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Muskrats are unique, semi-aquatic rodents named for the musky smell and rat-like appearance. They're known mostly for their destructive burrowing in ponds, streams and dams, but there's more than this to these large wetland-dwelling mammals. Below, learn all about muskrats, including interesting facts and important habits that can help you control their damage.
Scientific Name: Ondatra zibethicus
Average Size: 16 - 25" long (including an 8-11" tail); 2 - 5 lbs.
Average Lifespan in the Wild: 1 - 3 years
Identifying Features: dense brown fur; rounded body with a long, hairless black tail; webbed hind feet for swimming and smaller front feet for digging; small beady eyes and small ears.
Muskrats are native to North America, with a range that extends from Canada, down to some northern parts of Mexico. They have also been introduced to Northern Europe, Asia, and South America - mainly for their valued pelts.
Muskrats are semi-aquatic mammals that inhabit areas abundant in water like wetlands, ponds, lakes and marshes.
For shelter, muskrats will either dig tunnels or construct lodges, depending on the immediate habitat. In areas with steep banks or dams, muskrats will dig tunnels that begin underwater and lead up above the water level, where the chamber can remain dry. In other areas without steep walls or dams, muskrats build dome-shaped lodges out of nearby vegetation and mud.
Muskrats are omnivores, but they mainly enjoy a plant-based diet consisting of the roots, stems, leaves and fruits of aquatic vegetation. As local plant food becomes scarce, muskrats will feed on small aquatic animals such as insects, fish and amphibians. Freshwater mussels often become a dietary staple in the wintertime.
Some favorite foods include:
Activity: Muskrats are active year-round, and they feed at all times of the day. They are most active at twilight.
Reproduction: Females give birth to 2-3 litters per year, each time yielding an average of 4-8 pups. The size of the litters varies with the seasons, with larger litters being born in spring and summer, and small litters being born in winter. In warmer months, muskrats can give birth to as many as 15 young at once. Newborn muskrats are weaned for about a year before they become independent.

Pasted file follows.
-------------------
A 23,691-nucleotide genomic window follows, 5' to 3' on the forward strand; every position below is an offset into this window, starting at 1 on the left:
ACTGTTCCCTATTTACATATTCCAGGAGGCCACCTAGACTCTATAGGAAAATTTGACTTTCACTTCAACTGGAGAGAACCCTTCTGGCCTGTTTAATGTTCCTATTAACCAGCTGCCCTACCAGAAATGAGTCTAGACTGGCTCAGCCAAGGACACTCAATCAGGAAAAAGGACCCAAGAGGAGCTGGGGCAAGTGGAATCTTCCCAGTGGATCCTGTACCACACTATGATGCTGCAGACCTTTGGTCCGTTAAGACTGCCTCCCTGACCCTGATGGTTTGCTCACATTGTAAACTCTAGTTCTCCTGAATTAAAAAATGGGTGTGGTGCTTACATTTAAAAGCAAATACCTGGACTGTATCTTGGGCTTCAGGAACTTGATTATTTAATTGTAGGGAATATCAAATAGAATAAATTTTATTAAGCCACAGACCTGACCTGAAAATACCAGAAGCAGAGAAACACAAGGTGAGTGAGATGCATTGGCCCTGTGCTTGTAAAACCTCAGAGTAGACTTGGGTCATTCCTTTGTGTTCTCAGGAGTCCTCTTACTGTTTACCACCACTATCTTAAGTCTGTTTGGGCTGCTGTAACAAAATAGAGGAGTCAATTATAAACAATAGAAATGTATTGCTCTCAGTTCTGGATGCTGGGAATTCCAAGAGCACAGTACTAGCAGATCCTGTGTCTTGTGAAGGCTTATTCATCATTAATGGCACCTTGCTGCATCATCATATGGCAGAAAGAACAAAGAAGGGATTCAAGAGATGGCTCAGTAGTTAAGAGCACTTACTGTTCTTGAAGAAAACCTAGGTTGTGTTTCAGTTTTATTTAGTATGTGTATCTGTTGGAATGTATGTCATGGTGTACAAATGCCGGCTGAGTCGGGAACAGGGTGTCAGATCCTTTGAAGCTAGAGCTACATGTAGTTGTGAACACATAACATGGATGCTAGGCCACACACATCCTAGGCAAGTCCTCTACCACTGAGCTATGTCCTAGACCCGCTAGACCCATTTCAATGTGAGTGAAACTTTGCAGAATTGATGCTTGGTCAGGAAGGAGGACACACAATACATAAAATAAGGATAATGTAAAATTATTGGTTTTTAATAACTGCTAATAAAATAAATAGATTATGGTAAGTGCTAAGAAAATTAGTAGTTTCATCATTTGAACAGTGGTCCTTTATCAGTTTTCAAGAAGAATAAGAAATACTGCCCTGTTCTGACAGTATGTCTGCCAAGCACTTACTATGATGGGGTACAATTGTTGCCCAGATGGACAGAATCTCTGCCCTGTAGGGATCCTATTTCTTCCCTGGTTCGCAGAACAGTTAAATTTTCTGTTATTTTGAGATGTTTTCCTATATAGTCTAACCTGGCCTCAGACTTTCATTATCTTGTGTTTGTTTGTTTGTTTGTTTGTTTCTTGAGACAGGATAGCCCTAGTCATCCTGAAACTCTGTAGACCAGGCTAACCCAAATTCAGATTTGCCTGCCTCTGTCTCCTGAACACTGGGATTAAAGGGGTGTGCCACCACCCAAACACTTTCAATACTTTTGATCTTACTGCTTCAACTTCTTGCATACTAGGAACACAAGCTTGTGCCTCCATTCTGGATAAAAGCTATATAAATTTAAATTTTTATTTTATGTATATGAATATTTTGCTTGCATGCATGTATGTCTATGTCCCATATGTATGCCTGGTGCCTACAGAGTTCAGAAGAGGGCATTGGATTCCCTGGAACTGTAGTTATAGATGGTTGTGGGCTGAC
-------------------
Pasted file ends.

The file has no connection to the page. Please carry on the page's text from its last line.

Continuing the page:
Feeding: Muskrats gather food within their territories and carry it to feeding platforms on which they eat. These feeding platforms are flat, elevated piles of mud and vegetation, which muskrats construct outside of their living dens.
Social Interaction: As monogamous breeders, muskrats live with their mates and their young. They are very territorial - especially during breeding season.
Muskrat damage occurs as a result of their burrowing habits. Oftentimes damage is not very obvious until severe destruction occurs, which is why it's important to understand how to identify muskrat burrows and other warning signs.
Signs of a muskrat's presence or damage include:
Muskrats are carriers of some diseases that may be transmitted to humans and/or pets through a bite, drinking contaminated water, or coming into contact with muskrat flesh.
The most serious illnesses include:
Muskrats are excellent swimmers, thanks to their webbed back feet, laterally flattened tails, and the ability to hold their breath underwater for 15-20 minutes. They can swim backwards and forwards.
Most of the time muskrats mate underwater.
Muskrat kits are born hairless and blind.
Known to be most valuable for their fur or pelts, muskrats are one of the most trapped animals in history.
Muskrats play important roles in certain ecological systems, as their eating and denning habits create the ideal flat nesting areas for certain birds.